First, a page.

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Bone Series, Part 5: Walking Builds Bones

[This is my edited version of the weekly email update from Vivian Goldschmidt, Founder of the Save Institute.]

Walking, jogging, and running are weight-bearing activities that build and strengthen your bones. The current recommendation from the National Institute of Health and the World Health Organization is 150 minutes of moderate to vigorous exercise per week.

Get the Most from Walking

1.  Rather than avoiding hills and climbs, seek them out. Step on and off the curb, climb that hill or slope, and hop up and down steps if you’re able to do so safely.

2.  Make it a point to be aware of your body as you walk. Pay attention to your arms, shoulders, and core. Elbows should be bent, shoulders should be relaxed, and your core engaged; to do this, lightly pull your belly button inward, making sure it does not interfere with your breathing.

3.  Move your arms naturally, with your right arm coming forward at the same time as your left foot steps forward, and vice versa. Bend your elbows at an approximately 90-degree angle, relaxing your shoulders.

4.  Seek out a “green” setting for your walks wherever and whenever you can, adding sun exposure and natural surroundings that boost mood and release tension.

5.  If you’re walking a dog, place the end of the leash in your right hand, let the leash cross your body, and have your dog on your left side. In your left hand, hold the leash about halfway down.

6.  Vary your pace; walk at intervals for a more effective workout—e.g., try walking at a brisk, fast pace for three minutes followed by three minutes at a slower pace. Repeat these intervals for the entire walk. Try working intervals into your walks at least twice a week.

7.  Take your walks seriously by setting goals and challenging yourself, whether it’s pace, distance, or another factor that increases how vigorous the activity is.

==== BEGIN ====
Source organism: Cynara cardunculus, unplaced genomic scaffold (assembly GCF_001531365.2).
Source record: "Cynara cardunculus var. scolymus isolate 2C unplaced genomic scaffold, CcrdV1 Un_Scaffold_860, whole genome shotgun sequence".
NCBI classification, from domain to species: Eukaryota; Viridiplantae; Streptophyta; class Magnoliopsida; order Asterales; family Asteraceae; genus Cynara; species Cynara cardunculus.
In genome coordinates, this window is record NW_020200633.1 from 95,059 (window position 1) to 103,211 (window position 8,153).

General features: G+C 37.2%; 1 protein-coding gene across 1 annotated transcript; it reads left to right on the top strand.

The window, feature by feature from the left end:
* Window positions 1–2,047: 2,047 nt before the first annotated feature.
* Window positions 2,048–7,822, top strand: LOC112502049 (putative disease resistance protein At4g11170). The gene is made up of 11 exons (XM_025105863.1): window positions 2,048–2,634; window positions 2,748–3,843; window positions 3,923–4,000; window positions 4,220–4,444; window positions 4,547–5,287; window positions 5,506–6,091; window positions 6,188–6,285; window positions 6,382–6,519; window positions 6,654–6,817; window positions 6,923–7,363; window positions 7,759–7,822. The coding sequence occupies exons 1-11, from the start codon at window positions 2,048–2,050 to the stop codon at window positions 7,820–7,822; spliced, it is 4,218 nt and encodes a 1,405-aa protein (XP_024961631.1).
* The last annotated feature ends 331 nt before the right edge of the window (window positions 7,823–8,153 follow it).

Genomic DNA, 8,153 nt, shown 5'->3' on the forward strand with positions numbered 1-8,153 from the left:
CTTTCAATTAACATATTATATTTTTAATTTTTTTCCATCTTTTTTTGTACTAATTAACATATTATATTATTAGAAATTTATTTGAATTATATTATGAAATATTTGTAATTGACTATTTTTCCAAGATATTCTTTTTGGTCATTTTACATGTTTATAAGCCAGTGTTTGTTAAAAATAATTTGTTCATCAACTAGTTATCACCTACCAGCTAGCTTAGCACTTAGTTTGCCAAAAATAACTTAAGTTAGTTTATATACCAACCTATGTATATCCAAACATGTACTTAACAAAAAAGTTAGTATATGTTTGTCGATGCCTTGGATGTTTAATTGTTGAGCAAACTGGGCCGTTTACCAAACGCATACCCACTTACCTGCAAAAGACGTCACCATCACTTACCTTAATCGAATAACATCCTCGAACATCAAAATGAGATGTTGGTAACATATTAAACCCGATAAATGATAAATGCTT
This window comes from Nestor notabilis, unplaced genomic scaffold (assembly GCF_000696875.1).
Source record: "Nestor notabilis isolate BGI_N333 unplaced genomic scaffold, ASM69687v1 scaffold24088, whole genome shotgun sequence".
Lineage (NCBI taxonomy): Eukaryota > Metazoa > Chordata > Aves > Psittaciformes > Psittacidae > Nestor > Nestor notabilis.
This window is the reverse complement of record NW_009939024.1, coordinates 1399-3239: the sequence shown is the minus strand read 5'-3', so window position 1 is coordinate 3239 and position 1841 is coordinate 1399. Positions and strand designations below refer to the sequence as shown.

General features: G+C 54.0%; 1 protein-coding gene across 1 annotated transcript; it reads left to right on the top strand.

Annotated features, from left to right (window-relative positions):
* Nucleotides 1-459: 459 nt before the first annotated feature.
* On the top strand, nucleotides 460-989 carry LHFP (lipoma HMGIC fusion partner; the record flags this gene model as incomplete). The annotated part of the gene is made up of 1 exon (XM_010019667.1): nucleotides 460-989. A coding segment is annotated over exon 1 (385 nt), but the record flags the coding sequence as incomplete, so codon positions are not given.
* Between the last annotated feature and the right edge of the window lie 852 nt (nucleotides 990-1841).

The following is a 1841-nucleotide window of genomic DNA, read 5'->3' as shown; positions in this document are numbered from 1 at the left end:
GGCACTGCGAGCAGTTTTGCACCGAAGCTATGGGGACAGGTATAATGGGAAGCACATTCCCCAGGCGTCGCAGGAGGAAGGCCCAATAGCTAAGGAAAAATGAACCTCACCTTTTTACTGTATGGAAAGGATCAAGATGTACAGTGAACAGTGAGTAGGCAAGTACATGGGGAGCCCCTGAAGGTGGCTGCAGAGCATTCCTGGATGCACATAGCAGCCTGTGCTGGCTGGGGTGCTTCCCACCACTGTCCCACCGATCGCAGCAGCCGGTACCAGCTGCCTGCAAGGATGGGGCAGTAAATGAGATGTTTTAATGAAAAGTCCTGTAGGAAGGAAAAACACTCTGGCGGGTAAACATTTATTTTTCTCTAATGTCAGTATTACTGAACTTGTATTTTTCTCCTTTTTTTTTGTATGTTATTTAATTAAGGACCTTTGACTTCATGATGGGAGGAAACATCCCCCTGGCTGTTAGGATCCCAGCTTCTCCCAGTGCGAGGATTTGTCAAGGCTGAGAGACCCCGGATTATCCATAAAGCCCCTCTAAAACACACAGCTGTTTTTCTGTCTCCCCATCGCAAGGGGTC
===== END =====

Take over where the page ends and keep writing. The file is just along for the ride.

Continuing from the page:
Is Running Better Than Walking?

No.  A study published in 2013 showed essentially the same health benefits from walking as running. Researchers determined that both runners and walkers enjoyed the same benefits:

  • Reduced risk of hypertension
  • Decreased cholesterol
  • Lower risk for diabetes
  • Decreased risk of developing coronary artery disease

Running and walking have essentially the same benefits, but running is more efficient. That means you have to walk for longer to get the same benefits as you would get from running. Both activities reduce the risks listed above.

Benefits of Walking

Walking can help you handle stress, improve your concentration, extend your life, and ameliorate the effects of depression. And because it’s a weight-bearing activity, it’s also recommended in the Osteoporosis Reversal Program to build and maintain bone mass.

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I walk a mile a day practicing “head back, shoulders down, tighten my core, and lead with my hips” to mitigate the “forward head movement” I’ve had since I was a child.  I look forward to incorporating #3 and #6 of Goldschmidt’s ideas.

Till next time,

Please be kind to everyone you meet, for we all have our hidden sorrows. ~Tzaddi

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